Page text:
What is the impact of social media on enterprise security

In the past few years, we have seen how social media was used as a tool to drive businesses and even topple governments. Social media poses a great risk to enterprises because of the numerous opportunities it offers. Such impact could include reputational loss, Intellectual property leakage (could be intentional or unintentional disclosure of confidential information on social networking sites) and identity theft via social engineering

In Nigeria, we have seen instances of targeted attacks on some companies’ executives and brands. For example, a malicious user can create a fake social media profile belonging to the CEO of a corporation and use this profile to attract unsuspecting clients and people of the same calibre. Some banks in Nigeria have even adopted social banking which means that you can do more with the bank (e.g. check account balance, get airtime recharge, perform money transfers, pay bills) through social media. Although this brings the banks closer to its customers, it also exposes the bank’s IT infrastructure to more risks.

Social media comes with a daunting list of potential problems to enterprise security and this is why we are going the extra mile to assist our clients protect their brand online via our continuous monitoring service and also using the platform of the Cyber Security Breakfast Session to enlighten businesses in Nigeria on how to tackle such risks.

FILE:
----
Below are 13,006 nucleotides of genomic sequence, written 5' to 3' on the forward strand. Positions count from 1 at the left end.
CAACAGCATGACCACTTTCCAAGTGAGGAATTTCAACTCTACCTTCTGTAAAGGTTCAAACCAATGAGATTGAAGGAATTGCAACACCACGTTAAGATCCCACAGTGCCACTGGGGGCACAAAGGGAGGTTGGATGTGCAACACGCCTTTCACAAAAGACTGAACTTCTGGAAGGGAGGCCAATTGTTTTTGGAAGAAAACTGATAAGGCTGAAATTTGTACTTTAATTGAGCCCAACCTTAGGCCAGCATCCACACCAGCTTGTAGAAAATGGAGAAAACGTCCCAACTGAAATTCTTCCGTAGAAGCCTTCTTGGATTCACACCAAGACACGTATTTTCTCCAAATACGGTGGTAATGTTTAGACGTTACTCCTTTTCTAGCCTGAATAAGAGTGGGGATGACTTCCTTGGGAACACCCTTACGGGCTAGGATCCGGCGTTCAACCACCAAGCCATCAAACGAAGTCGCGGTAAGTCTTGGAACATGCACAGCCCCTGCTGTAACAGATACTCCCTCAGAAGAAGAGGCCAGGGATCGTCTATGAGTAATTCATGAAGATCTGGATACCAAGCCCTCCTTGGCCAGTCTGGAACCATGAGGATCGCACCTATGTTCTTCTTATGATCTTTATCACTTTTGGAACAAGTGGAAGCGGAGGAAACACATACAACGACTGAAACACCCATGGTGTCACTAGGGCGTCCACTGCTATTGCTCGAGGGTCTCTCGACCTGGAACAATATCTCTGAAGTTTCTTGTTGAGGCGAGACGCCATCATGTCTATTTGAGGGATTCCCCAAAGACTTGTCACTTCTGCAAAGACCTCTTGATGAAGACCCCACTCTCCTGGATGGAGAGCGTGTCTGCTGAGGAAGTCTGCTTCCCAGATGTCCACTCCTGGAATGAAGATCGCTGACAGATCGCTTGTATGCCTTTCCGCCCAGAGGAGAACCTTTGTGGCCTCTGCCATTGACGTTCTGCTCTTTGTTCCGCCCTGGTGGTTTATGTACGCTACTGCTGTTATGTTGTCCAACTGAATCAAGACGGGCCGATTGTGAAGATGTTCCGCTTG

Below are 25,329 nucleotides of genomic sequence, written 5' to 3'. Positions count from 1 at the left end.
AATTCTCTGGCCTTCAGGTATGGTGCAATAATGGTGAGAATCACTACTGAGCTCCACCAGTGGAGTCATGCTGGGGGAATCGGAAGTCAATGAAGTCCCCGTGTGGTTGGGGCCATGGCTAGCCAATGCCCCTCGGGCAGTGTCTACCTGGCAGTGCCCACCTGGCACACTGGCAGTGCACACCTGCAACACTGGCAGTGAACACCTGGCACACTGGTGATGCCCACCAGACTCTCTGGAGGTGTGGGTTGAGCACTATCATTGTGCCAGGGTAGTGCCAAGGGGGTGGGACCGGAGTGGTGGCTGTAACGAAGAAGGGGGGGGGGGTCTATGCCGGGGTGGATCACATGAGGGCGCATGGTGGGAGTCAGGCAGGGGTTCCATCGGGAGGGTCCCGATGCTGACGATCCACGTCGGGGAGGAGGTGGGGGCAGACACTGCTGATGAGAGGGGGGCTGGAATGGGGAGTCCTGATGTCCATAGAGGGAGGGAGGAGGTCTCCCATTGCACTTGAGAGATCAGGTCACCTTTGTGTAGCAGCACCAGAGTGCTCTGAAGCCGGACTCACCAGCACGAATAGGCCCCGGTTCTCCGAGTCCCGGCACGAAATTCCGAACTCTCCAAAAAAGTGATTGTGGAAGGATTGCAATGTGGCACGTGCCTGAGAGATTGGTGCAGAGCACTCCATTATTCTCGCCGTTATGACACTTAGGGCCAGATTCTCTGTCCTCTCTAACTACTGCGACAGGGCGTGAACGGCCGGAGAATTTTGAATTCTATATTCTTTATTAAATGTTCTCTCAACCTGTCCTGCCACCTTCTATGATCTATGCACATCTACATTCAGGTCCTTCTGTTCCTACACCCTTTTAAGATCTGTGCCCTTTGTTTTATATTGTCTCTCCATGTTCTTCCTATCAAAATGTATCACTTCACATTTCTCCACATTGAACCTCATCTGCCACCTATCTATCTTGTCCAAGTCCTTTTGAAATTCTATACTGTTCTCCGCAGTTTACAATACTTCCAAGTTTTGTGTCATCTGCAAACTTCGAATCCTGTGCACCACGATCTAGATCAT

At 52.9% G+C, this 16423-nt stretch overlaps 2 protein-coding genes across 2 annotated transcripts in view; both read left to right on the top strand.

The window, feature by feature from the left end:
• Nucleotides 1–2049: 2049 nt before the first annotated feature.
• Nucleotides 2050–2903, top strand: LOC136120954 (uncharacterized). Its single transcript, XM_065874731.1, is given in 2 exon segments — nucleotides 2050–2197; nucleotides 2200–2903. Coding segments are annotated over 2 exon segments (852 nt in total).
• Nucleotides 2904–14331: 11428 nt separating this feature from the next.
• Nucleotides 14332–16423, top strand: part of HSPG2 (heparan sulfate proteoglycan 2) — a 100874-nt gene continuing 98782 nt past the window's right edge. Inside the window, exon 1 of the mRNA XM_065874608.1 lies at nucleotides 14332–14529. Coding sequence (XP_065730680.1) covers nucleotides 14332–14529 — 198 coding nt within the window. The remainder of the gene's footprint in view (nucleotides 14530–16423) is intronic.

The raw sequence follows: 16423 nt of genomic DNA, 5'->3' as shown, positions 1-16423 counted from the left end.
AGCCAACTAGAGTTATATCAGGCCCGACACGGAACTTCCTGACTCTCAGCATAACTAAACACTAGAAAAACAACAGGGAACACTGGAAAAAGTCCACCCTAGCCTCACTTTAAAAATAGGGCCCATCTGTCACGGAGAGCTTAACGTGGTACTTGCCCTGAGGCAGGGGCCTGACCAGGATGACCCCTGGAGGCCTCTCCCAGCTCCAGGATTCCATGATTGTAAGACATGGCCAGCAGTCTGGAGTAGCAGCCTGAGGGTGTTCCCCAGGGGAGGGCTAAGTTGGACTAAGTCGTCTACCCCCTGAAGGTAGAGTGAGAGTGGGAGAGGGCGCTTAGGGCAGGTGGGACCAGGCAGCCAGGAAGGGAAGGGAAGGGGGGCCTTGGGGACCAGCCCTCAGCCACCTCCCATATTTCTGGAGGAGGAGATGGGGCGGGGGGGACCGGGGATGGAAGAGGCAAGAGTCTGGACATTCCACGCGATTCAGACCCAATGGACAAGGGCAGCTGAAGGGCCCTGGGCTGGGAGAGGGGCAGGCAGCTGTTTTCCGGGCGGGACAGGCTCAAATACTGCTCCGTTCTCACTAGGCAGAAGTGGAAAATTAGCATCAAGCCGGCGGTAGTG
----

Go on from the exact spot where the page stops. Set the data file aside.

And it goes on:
The concept of ‘bring your own device’ is creating a lot of complexities for businesses from an enterprise security standpoint. What is your take on this?

One major challenge with ‘Bring Your Own Device’ (BYOD) sterns from the fact that there is limited security consideration before adoption. BYOD is a fancy concept and strives to promote availability and allow employees to work from anywhere. While some organisations provide employees with a mobile device in addition to laptops or desktops, many others allow the employees to access the corporate resources with employee-owned devices.

Some of the questions relating to BYOD that I have asked some IT executives in recent times are: how are you able to prevent unauthorised devices from having access to your network? While you are concerned about who gets into your network, do you also have control on what gets out of your network via the BYODs? Do you have an enterprise visibility of all devices that are currently on your network? Are you able to enforce your company’s security policies on these devices? How do you physically and logically (on the network) differentiate your company’s devices from BYODs? How do you handle the loss or theft of BYOD considering that they may contain your company’s confidential information?

Interestingly, many IT and business executives go speechless when faced with such questions. Although BYOD has its positives (cost being top on the list), it also poses a number of challenges to the security of information within the organisation which would border around confidentiality and integrity, and I believe we should put measures in place to address the risk posed by BYOD because we cannot run away from them in this age.

What is the cost implication of cyber-attacks on businesses and the public sector? Why do the businesses in Nigeria hardly report incidences of cyber-attacks